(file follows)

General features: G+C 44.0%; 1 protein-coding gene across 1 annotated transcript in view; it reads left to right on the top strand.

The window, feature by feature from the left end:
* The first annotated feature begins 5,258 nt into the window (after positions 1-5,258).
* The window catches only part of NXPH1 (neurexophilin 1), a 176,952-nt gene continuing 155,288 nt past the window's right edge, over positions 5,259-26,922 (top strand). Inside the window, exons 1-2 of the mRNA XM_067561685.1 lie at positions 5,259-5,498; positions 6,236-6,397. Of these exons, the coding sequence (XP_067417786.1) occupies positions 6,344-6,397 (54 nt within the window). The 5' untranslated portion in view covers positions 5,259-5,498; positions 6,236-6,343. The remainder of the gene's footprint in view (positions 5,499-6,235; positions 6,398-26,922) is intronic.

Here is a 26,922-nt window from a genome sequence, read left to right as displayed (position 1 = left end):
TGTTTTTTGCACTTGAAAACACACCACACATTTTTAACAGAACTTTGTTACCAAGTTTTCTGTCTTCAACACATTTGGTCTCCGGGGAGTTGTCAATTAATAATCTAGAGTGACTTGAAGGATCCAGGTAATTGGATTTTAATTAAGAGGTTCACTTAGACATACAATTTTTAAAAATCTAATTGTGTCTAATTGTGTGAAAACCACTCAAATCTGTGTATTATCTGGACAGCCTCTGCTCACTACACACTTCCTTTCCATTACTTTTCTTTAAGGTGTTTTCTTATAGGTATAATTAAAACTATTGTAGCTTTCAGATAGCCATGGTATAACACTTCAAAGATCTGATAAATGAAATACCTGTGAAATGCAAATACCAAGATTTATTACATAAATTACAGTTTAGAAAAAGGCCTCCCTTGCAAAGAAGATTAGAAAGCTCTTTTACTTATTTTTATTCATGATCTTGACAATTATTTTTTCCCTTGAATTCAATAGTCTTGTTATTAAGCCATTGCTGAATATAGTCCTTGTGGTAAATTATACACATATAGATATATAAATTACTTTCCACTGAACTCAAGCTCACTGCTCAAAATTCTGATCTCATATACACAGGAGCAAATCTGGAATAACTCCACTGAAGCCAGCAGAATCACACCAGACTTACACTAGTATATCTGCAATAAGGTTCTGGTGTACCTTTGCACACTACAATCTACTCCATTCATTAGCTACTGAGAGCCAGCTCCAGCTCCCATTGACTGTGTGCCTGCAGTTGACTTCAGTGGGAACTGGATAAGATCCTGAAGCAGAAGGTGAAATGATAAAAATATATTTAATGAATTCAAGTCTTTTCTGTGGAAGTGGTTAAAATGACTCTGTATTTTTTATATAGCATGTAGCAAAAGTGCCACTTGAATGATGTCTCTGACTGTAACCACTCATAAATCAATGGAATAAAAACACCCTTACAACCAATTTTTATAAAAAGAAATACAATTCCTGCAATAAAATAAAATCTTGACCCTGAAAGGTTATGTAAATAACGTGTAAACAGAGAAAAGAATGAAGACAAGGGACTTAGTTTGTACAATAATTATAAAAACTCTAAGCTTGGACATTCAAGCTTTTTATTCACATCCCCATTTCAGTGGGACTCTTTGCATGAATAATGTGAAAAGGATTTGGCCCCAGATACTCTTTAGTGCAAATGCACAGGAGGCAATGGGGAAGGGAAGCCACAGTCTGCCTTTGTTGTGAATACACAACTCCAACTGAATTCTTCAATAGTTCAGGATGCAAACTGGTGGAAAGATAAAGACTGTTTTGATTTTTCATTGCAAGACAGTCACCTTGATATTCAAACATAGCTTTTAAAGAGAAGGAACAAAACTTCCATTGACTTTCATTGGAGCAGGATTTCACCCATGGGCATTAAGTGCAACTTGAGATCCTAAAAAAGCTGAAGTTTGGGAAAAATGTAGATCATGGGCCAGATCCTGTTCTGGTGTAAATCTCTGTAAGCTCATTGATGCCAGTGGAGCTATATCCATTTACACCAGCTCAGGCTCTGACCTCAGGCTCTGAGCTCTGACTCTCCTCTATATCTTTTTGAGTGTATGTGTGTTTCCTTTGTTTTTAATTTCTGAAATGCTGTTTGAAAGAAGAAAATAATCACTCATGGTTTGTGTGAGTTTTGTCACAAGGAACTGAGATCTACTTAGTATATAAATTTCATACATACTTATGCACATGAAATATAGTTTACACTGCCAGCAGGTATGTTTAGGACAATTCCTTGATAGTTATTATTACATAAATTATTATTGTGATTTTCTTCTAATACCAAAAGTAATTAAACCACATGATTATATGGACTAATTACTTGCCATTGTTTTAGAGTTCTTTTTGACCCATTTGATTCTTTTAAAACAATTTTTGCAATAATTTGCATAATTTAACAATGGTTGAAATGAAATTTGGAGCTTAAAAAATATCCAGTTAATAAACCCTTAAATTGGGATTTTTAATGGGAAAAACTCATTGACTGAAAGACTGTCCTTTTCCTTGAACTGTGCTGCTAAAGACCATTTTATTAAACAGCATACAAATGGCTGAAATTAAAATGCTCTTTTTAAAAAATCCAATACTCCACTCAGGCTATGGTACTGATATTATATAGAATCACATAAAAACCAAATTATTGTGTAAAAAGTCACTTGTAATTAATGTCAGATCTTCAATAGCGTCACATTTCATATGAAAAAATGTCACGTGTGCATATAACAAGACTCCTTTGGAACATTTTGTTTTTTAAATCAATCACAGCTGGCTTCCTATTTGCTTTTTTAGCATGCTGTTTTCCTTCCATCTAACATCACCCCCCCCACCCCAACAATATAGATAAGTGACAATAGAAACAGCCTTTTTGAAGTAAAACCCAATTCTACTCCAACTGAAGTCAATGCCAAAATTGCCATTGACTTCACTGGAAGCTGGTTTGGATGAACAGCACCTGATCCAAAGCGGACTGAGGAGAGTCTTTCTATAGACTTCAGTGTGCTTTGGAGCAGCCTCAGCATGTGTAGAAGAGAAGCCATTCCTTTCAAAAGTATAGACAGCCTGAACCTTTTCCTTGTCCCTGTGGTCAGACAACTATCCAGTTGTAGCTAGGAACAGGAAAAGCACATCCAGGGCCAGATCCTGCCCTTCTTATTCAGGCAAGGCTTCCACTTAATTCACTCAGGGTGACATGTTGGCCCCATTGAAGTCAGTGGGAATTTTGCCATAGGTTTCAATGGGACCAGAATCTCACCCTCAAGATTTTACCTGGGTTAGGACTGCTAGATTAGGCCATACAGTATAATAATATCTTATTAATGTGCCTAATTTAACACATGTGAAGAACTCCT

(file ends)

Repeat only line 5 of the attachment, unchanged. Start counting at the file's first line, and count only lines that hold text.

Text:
Here is a 26,922-nt window from a genome sequence, read left to right as displayed (position 1 = left end):